The answer to this question is very subjective. Both fees have their advantages and disadvantages, so choosing one over the other should be made according to the customer’s needs and the specifics of each case.
On the one hand, the fixed interest rate remains the same over a certain period of time or throughout the life of the loan and is contracted between the customer and the bank. On the other hand, the floating rate fluctuates according to the fluctuations of the reference interest rates in the market, being indexed to Capital Lender.
Fixed rate loans
At first glance it is immediately possible to glimpse the advantages of both situations. As the variable rate adapts to the economic context, rising in times of financial crisis and falling in periods of prosperity, it may or may not be favorable to the end customer of the credit. Its disadvantage is undoubtedly the unpredictability of the amount to be paid as it does not know what revisions will be made to the rate over the years. The flat rate, in turn, is higher, but has the advantage that there are no unforeseen circumstances, and if, for example, Capital Lender increases significantly, the flat rate previously defined may become more advantageous.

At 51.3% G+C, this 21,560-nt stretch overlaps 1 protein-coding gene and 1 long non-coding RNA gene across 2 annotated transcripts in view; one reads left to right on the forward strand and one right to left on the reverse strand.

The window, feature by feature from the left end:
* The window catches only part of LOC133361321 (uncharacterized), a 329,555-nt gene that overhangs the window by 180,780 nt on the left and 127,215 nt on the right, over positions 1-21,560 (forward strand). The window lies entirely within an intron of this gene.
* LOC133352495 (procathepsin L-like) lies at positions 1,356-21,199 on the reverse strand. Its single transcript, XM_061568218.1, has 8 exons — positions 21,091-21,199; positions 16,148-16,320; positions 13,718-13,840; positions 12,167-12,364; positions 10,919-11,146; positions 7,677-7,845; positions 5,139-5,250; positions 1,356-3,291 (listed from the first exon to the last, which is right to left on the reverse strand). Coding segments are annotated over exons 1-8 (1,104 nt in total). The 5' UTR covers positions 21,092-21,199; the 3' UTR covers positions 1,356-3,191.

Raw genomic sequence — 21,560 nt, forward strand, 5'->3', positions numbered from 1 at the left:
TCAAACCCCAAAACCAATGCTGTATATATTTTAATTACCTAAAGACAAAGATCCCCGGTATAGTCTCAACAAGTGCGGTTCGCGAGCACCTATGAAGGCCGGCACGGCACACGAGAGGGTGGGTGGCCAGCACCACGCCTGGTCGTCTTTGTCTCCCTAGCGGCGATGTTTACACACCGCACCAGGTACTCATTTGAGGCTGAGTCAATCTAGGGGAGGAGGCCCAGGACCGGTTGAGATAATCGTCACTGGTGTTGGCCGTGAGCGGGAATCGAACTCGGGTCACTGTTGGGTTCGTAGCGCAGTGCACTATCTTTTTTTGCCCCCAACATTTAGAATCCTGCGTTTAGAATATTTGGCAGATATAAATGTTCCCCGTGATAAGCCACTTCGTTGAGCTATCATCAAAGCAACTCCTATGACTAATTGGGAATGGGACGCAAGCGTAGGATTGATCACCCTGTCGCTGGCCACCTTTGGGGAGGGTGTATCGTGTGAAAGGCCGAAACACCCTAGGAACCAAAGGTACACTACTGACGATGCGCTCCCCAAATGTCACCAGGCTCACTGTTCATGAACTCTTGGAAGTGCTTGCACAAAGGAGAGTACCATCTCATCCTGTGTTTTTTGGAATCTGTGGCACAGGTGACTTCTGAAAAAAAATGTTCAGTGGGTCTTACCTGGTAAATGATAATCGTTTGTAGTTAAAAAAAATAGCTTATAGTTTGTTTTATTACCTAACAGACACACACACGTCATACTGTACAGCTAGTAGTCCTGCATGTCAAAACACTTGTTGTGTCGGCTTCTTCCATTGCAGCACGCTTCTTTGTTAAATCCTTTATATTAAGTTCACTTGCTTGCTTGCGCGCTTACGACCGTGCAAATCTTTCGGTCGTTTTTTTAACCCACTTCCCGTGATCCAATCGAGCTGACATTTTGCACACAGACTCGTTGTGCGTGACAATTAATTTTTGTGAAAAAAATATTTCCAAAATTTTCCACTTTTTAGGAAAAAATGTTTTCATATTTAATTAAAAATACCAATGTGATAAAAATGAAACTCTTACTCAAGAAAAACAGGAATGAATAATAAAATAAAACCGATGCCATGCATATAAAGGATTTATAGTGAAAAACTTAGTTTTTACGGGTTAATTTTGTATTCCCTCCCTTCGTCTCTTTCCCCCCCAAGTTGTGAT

As a rule, banks tend to offer their customers a fixed rate on mortgage loans for a period of 5 years, justifying the recommendation with Capital Lender forecast to rise in the coming years. The flat rate is changed according to the Capital Lender period chosen (which may be 1, 6 or 12 months), and it is usually more profitable in the long term.
Flat rate is currently not the most profitable
Indeed, a gradual increase in interest rates is expected in the coming years, but with fixed rates at this time, variable rates continue to become more economical. In recent years, Capital Lender has averaged around 2%, while the fixed rate offered by banks has been around 3%, and opting for the fixed rate has not been paid off.
For about 3 years now Capital Lender has shown negative values, so that those who chose variable rates are paying lower monthly installments. From the outset, we could consider that the variable rate is, as a rule, the best option. However, the flat rate always offers more security as it gives you the certainty that the monthly installment amount will not change. In essence, what you overpay for the fixed rate turns out to be insurance that guarantees that you are not subject to market fluctuations. The final decision must be taken into account, taking into account the advantages and disadvantages of each of the fees as well as their economic situation.